Basically, they have the same rough surface but CP 1 feels subtly smoother.
This difference is because, whereas the body of the Lamy 2000 is made of resin, the body of the CP 1 is made of metal.
Next, the exploring team (although, actually, I am alone) will advance forward to the push button.
Here the perfectly flat body suddenly sinks down and I come across a place like a small dent.
This is a slot for an allowance component of the push button.
It has to be said that it looks pretty cool.
It is a metal part of silver matt finish but the way it feels to the touch is totally different from the matt finish of an artificial material.
It is finished with the roughness that is naturally inherent in this material.
This is in contrast to this same part on the Lamy 2000 which has a slightly polished finish.
If you take out each push button and line them up side by side this is really obvious.
When I see the matt finish of natural silver color on the CP 1 I am reminded of a traditional ‘tool’.
It feels as if the air of 1974, when this pen was first made, still remains.
Above the silver slot allowance component there is the button to be pressed by the finger.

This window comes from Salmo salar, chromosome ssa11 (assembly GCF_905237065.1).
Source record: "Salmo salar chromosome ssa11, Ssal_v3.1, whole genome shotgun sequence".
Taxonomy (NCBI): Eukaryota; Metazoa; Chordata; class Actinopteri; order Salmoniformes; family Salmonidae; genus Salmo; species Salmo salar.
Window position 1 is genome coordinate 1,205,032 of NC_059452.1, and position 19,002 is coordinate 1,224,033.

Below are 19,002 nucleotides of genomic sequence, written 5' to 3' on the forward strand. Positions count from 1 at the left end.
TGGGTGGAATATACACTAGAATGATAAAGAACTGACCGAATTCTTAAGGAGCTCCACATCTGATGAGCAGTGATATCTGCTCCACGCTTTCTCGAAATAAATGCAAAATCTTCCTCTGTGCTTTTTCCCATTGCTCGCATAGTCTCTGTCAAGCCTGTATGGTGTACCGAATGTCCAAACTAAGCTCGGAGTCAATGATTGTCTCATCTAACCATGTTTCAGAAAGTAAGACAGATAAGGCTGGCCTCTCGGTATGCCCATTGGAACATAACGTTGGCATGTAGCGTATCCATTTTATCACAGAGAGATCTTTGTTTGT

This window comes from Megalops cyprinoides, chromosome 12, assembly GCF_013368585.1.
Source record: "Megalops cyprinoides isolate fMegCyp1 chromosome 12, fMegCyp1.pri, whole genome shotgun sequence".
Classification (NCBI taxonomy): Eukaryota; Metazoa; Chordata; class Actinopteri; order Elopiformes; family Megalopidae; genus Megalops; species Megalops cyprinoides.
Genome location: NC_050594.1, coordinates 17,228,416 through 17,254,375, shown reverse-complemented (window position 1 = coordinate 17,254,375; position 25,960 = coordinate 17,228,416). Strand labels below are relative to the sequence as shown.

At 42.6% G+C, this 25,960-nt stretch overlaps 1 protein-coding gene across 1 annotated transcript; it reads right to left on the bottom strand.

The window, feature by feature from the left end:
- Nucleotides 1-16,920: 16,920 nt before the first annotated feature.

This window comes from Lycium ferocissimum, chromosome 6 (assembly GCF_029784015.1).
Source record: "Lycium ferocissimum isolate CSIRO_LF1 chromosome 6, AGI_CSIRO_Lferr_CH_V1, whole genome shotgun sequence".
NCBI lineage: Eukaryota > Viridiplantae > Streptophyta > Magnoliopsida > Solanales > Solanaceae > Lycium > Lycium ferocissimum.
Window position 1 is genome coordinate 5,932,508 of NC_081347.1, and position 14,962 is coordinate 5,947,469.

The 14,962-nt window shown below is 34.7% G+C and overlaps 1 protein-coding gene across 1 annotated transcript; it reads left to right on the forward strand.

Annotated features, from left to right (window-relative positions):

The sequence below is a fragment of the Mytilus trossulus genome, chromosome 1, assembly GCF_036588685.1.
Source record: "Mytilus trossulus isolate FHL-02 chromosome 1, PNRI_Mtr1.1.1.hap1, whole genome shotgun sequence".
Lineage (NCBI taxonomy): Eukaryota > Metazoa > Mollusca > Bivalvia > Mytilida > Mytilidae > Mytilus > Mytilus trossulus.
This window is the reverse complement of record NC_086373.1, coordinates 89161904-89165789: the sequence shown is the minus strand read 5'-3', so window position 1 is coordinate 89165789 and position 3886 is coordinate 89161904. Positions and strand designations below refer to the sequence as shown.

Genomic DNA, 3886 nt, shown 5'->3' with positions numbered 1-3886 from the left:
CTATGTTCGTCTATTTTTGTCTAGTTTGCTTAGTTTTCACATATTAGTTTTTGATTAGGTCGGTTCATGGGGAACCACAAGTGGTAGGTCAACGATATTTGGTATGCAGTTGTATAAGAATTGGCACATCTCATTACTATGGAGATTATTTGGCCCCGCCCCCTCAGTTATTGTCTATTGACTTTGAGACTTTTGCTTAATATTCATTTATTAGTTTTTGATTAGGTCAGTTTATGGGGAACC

If you look at it very closely, you will find that the diameter of this button is just a little bit smaller than that of the body.
This is something that is also seen on the Lamy 2000 pencil.
If the diameter was the same there would be an imbalance with the head appearing too heavy, I presume.
This button also looks good when viewed from above.
The opening of the cylindrical body looks like the crater of a volcano and the push button emerges from its center.
Furthermore, the bottom of the push button cannot be seen as it is engulfed in the darkness which gives the impression of a bottomless depth.
Now, let’s try compressing the push button.
A hard, stiff sound, characteristic of the movement of metal parts, is generated.
Here you will observe that when the push button is compressed the slot allowance component does not completely disappear.
There remains a gap of around a little less than 1mm.